3 Best Satellite Messengers 2020
Beyond the classic 10 essentials, modern Satellite Messengers provide a larger boost to your overall outdoor safety than any other gear available. They offer peace of mind to your loved ones, and two-way communication with search and rescue teams, rangers, and medical professionals. Simply put, you should buy one, learn to use it, and bring it with you on every single wilderness adventure.
The Newcomers | Zoleo & Somewear
Revised June 2020: To include an extensive head-to-head field test between the Garmin inReach, and newcomers Zoleo Satellite Communicator & Somewear Global Hotspot.
We’ve been using Satellite Messengers since the first SPOT Gen 1 unit over a decade ago. Since then we’ve tested and used every subsequent version of SPOT and inReach all over the world. And until last year they had little competition. But a release of an inexpensive Iridium chipset has spawned some serious challengers to the inReach and SPOT. Read on to find out just how much of a challenge.
What is in This Guide
- How to Best Use a Satellite Messenger – Especially how to get reception in difficult areas, setup messaging, and how best to configure/use their tracking modes
- The limitations of Satellite Messengers – what they can’t do for you
- You Need a Trip Plan – If you’re carrying a Satellite Messenger, your work is only half done. To close the safety loop, you also need a trip Plan. So read Why You Should Make a Trip Plan and how to create one. It’s faster and simpler than you think and it may save your life.
Below are our top picks based on our recent-head-to-head backcountry field test. We tested the Garmin inReach Mini, Zoleo and Somewear on message send reliability, location (waypoints), tracking accuracy, weather reports, phone app features, physical unit features and ease of use, battery life, size/weight/ease of carry, and cost of data plans.
Garmin inReach, Somewear, & Zoleo Best of the Best
And just to be clear, after months of field testing we determined that these are the best three units on the market. They are all great and worth your consideration. Depending on your use and budget one may be a better fit for you.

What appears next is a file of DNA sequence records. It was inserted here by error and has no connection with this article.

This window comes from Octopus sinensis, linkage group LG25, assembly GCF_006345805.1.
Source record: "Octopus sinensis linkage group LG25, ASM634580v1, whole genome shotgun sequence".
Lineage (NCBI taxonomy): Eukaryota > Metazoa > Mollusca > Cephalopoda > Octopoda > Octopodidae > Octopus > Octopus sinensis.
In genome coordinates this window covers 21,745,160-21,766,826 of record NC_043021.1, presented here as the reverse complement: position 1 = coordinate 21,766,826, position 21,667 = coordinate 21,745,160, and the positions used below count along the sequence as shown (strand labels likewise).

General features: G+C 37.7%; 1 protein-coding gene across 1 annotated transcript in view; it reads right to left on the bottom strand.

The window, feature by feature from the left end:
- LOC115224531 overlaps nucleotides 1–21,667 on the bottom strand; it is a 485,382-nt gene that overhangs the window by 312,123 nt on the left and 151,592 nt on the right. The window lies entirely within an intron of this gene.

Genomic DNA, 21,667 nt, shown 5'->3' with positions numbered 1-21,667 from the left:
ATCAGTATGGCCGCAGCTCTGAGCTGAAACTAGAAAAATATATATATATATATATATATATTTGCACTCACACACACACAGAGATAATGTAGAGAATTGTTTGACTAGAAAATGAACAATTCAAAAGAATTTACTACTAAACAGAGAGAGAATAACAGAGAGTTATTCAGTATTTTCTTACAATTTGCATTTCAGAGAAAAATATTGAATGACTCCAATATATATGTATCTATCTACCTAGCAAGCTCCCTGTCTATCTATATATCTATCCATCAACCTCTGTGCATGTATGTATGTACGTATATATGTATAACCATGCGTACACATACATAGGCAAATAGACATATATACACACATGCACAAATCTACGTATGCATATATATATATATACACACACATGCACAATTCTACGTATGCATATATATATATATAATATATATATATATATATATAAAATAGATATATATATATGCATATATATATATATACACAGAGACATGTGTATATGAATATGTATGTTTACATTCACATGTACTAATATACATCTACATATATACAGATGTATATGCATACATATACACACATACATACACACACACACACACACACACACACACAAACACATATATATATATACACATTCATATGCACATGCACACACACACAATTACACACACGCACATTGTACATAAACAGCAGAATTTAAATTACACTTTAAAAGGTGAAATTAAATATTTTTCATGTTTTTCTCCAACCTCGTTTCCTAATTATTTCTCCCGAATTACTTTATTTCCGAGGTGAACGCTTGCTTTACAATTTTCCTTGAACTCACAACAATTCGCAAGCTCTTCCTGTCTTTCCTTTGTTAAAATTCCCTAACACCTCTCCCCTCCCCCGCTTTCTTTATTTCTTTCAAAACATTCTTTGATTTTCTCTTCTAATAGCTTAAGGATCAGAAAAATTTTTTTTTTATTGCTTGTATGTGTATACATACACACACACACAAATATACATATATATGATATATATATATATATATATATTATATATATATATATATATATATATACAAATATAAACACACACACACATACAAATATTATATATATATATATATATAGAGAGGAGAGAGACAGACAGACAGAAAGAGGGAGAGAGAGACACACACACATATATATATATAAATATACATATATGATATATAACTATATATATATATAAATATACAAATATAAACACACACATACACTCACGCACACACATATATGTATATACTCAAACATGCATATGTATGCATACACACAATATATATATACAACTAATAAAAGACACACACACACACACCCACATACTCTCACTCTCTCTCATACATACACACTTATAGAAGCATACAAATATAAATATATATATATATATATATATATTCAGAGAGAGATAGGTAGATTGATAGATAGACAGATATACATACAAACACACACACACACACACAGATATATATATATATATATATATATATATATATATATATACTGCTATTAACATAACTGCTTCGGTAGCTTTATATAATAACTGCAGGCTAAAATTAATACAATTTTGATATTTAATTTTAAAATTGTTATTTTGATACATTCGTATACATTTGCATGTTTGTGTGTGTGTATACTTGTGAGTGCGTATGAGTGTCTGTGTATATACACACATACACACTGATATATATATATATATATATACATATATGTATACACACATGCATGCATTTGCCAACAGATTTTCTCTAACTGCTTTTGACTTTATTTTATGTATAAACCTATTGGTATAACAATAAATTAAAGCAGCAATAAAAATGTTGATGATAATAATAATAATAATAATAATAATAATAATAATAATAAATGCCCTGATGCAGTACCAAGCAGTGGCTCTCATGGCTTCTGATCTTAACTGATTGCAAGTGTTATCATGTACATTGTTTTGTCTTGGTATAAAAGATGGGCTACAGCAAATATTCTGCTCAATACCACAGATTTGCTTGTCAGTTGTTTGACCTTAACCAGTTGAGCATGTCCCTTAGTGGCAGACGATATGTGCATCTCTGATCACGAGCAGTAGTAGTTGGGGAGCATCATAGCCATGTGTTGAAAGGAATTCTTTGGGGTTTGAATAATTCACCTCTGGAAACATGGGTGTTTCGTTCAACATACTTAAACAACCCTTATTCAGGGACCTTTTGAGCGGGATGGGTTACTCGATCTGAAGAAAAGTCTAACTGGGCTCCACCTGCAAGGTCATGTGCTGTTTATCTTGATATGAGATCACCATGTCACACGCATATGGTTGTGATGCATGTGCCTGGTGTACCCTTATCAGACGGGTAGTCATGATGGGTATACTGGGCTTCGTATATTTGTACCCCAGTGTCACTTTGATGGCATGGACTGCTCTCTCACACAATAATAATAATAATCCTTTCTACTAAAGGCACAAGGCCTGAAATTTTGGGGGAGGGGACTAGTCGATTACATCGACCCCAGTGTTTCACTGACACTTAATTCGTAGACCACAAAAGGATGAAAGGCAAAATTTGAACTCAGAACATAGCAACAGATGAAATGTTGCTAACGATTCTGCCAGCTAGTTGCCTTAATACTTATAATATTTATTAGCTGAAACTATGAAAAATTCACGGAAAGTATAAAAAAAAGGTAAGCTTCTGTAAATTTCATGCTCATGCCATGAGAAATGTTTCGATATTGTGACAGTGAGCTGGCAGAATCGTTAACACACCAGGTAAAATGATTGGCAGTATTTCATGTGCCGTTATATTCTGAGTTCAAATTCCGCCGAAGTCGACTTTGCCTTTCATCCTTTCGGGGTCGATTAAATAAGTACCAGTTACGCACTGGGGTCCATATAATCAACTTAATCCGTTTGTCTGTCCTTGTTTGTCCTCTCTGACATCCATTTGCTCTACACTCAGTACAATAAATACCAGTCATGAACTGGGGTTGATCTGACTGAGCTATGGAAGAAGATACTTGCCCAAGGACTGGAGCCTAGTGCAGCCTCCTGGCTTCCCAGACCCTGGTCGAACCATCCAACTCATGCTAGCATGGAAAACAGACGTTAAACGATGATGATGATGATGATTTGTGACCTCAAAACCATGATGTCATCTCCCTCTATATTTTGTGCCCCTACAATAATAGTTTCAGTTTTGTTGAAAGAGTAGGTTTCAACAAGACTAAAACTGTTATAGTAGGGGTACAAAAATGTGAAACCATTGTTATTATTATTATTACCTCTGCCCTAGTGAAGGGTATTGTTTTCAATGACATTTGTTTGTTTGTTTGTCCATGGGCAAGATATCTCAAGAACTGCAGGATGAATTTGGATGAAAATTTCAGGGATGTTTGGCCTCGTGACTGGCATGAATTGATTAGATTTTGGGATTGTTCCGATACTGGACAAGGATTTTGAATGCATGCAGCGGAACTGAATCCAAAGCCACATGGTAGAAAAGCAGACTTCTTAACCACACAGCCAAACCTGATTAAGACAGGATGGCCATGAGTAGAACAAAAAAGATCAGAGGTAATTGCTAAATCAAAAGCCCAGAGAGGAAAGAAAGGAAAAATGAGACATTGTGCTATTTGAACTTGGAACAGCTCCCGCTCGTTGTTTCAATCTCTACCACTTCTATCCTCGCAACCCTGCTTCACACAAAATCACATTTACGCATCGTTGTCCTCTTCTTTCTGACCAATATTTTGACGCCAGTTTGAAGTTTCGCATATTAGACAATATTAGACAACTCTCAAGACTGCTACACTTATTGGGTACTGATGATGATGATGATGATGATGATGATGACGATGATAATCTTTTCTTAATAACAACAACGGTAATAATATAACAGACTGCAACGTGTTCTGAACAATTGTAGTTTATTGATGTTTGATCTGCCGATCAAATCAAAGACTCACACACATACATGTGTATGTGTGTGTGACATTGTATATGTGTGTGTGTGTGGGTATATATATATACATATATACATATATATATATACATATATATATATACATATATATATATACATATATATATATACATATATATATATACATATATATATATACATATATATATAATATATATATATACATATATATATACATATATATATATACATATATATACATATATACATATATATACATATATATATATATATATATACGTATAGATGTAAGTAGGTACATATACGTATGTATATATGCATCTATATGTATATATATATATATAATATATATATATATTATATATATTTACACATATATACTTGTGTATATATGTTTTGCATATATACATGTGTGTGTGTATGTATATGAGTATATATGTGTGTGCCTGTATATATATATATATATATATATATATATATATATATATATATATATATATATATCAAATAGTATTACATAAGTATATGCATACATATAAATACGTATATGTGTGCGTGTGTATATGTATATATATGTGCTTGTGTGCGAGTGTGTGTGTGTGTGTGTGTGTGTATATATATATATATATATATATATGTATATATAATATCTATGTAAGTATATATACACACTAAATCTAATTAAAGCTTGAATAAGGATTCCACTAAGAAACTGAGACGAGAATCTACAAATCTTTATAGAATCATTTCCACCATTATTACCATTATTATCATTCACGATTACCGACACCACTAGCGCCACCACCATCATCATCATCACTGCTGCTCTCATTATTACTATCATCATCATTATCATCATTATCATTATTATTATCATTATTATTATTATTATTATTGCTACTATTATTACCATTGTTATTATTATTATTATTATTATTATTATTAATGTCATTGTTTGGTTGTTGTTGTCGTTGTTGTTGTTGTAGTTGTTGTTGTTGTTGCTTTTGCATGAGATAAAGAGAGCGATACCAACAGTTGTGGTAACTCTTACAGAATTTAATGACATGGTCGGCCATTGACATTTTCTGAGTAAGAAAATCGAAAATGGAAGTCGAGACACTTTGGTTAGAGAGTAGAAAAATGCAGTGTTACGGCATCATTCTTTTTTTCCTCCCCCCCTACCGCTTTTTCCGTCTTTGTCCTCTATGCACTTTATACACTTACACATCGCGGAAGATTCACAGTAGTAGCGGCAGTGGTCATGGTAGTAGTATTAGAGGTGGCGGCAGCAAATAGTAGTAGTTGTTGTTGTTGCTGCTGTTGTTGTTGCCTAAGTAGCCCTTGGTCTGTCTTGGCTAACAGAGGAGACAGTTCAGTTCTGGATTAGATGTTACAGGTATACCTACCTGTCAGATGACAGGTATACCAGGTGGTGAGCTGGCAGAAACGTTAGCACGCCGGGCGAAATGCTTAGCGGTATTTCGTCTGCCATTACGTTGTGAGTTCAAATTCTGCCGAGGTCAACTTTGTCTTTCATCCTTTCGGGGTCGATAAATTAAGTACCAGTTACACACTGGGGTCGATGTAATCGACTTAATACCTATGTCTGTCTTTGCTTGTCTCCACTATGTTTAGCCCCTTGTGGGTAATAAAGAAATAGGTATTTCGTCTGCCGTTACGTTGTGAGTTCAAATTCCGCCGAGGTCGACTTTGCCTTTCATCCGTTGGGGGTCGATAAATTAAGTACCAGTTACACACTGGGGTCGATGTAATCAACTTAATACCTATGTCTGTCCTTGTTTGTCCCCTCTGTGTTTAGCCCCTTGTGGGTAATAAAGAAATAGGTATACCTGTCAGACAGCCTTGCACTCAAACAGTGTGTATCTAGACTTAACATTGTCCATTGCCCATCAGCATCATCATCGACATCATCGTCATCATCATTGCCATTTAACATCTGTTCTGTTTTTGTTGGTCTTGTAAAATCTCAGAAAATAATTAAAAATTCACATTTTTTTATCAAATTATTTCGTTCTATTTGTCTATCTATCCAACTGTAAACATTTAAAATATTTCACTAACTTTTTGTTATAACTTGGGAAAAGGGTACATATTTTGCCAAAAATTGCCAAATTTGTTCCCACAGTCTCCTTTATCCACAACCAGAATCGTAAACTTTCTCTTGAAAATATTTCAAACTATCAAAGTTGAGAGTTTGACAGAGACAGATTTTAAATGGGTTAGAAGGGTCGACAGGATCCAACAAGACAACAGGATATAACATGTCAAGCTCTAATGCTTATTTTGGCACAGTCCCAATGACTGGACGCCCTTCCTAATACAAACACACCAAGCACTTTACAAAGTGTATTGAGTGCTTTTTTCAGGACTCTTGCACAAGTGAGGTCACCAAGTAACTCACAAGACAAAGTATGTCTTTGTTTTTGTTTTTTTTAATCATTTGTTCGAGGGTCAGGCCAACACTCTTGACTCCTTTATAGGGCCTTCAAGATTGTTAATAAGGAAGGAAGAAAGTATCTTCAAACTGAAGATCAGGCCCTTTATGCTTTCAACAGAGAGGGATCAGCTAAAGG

Top Pick | Garmin inReach Mini Satellite Messenger
3.5 oz $350 (current price)
Highlights: Top performance in almost every category, best message reliability, smallest & lightest, visual display, almost all operations can be done without a phone
Look no further than the Garmin inReach Mini If reliability, top performance and a full set of features are your criteria. The inReach Mini was the best performer by almost every measure. It has the most reliable message send (only unit to get every message out), it has by far the largest and most robust feature set, including exceptional tracking. It’s the smallest and lightest unit to boot. All your information is available from its screen display, and all features can be activated from the unit without a phone, including reading messages. It also allows group texting, and email messaging (Somewear and Zoleo do not). And it has detailed and accurate weather reports. The inReach has a public/private web interface for people to follow your track or see waypoints/message locations on a map. In summary, it is the unit we rely on when guiding, doing a challenging/sketchy trip in difficult and remote terrain, or documenting a new route we’re scouting.
All of this performance has been refined and honed over a decade. But that seniority does come with a downside. The inReach shows its venerable roots in its aging and creaky user interface, which by modern standards is complicated with nested menus and tons of features to navigate through (many are power user features not of interest to the average user). You’ll need to do some user manual reading and then practice to learn how to best use the Mini. Unlike the Zoleo and Somewear, the Mini does not seamlessly message between WiFi, Cellular, and Satellite connectivity — that’s because it’s a satellite only device. This adds confusion, especially from folks at home trying to message you, and it adds to cost (e.g. Somewear and Zoleo Cellular and WiFi transmitted messages do not count against your totals).